Climate change, globalization, and inequality: How vector-borne infectious diseases are threatening human health in Canada

By Aisha Barkhad of McMaster University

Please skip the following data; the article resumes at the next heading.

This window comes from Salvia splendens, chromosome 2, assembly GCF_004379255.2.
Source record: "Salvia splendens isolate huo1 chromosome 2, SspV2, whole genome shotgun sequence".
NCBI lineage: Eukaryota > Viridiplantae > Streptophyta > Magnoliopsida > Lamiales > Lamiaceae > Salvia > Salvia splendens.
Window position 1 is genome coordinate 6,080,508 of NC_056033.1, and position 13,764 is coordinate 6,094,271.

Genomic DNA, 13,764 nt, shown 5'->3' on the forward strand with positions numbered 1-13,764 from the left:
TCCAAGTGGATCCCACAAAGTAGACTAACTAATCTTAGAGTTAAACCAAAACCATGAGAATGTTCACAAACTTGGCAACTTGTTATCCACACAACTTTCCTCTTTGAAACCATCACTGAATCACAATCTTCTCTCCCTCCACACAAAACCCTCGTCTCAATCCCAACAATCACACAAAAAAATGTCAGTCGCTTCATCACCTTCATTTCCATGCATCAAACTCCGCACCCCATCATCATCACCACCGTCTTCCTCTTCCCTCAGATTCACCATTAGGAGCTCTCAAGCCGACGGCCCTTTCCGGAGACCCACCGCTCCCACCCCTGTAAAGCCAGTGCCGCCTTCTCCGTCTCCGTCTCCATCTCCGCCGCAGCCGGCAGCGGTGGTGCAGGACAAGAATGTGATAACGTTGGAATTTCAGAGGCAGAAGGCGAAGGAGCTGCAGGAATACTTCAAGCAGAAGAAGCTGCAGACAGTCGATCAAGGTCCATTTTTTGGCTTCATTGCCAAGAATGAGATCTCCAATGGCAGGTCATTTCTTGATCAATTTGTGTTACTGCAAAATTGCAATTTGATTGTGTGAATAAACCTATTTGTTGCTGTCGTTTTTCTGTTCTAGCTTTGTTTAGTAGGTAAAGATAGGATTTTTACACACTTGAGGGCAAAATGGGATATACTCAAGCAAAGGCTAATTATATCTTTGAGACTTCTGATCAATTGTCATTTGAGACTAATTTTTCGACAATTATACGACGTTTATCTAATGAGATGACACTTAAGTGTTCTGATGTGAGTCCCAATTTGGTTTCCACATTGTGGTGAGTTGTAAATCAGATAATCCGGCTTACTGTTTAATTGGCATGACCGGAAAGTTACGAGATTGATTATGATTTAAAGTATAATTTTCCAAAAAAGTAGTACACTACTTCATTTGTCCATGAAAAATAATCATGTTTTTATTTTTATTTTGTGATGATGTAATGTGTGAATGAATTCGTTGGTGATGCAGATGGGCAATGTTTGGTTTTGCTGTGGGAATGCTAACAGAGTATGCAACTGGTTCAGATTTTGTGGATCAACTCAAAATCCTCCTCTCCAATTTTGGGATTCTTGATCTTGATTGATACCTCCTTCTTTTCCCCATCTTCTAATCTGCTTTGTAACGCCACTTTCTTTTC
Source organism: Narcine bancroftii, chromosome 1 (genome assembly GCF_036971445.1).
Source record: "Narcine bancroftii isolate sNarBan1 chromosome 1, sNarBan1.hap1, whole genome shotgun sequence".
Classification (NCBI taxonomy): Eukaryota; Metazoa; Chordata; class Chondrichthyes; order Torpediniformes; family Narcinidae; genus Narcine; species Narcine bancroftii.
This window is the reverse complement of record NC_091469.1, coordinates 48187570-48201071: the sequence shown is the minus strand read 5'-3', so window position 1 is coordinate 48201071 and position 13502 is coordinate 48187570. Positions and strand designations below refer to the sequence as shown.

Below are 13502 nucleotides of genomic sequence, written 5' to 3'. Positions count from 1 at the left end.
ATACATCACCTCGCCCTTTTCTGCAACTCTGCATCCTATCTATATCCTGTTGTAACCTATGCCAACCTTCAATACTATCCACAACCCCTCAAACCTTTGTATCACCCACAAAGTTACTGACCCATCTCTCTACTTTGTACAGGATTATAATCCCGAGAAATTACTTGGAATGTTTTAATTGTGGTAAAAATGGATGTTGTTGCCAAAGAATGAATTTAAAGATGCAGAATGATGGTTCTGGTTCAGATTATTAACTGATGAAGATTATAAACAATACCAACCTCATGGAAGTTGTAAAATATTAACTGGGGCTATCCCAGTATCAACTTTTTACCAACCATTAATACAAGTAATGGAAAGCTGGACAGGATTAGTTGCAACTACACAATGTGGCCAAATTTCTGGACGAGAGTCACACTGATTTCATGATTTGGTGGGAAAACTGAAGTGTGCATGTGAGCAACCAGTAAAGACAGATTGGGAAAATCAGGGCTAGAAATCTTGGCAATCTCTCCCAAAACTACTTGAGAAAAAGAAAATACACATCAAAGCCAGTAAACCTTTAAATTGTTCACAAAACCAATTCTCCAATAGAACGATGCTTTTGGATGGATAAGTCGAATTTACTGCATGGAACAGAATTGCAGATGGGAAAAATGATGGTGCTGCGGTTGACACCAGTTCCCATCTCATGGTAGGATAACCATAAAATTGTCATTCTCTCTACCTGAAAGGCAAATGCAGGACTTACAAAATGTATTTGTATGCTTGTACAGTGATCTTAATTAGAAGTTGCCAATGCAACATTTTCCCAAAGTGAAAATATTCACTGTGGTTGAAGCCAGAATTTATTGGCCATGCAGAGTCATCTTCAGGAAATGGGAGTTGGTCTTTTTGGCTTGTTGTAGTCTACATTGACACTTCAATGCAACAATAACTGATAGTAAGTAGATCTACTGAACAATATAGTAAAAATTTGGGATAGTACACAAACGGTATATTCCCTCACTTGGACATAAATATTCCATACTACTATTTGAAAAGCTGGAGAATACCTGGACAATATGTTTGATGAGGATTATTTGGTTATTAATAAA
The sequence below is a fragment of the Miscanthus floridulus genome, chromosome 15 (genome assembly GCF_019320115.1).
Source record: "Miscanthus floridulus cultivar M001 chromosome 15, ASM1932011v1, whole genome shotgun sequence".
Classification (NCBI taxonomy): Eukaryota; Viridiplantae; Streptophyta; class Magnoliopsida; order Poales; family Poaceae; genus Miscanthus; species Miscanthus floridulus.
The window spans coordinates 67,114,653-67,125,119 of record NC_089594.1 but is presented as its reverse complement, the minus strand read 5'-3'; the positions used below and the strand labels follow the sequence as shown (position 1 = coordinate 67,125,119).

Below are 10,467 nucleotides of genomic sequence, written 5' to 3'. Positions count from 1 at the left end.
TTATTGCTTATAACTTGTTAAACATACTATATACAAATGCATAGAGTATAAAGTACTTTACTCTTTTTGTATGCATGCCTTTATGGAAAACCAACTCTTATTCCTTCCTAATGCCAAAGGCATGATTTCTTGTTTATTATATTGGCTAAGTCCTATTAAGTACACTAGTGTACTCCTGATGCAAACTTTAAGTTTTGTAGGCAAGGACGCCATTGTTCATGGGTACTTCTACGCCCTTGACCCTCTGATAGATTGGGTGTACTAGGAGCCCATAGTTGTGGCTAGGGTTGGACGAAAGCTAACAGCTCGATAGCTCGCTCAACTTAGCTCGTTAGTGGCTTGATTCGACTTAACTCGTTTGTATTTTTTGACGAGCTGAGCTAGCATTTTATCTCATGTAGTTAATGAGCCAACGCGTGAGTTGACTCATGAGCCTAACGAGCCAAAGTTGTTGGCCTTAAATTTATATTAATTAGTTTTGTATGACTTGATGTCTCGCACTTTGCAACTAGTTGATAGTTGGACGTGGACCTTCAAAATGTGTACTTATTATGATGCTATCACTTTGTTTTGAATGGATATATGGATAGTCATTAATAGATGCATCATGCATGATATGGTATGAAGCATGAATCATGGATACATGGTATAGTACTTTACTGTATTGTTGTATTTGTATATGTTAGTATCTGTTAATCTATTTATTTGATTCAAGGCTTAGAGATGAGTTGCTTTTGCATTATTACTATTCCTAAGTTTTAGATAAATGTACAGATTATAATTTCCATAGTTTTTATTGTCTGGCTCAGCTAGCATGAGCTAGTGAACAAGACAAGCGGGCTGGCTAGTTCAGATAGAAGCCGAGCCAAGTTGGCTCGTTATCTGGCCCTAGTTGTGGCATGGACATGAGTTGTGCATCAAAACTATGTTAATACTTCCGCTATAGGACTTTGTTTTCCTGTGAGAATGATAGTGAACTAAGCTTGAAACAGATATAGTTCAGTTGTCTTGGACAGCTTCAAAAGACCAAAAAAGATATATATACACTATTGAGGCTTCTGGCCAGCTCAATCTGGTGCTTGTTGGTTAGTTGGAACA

Global environmental change, driven by avertible anthropogenic catalysts that amplify greenhouse gas emissions is the single most arduous threat facing humanity today. Canada is considered one of the top 10 countries most vulnerable to a changing climate due to its susceptibility to extreme weather events from coast to coast. The surge and spread of endemic and exotic vector-borne infectious diseases (VBIDs) and their upshot on the health of Canadians are especially staggering due in large part to climate change. This essay provides real-world Canadian examples to explore the distinct roles of climate change and globalization as drivers of VBIDs transmission, risk, and burden; we address how, together, a changing climate and globalization are increasing national inequality and subsequent disparities in the VBIDs context. Climate change, globalization, and inequality finally recommends (a) increased funding opportunities for climate change and VBIDs research, (b) addressing the need for a conceptual framework and (c) incorporation of a One Health approach in the National Adaptation Strategy.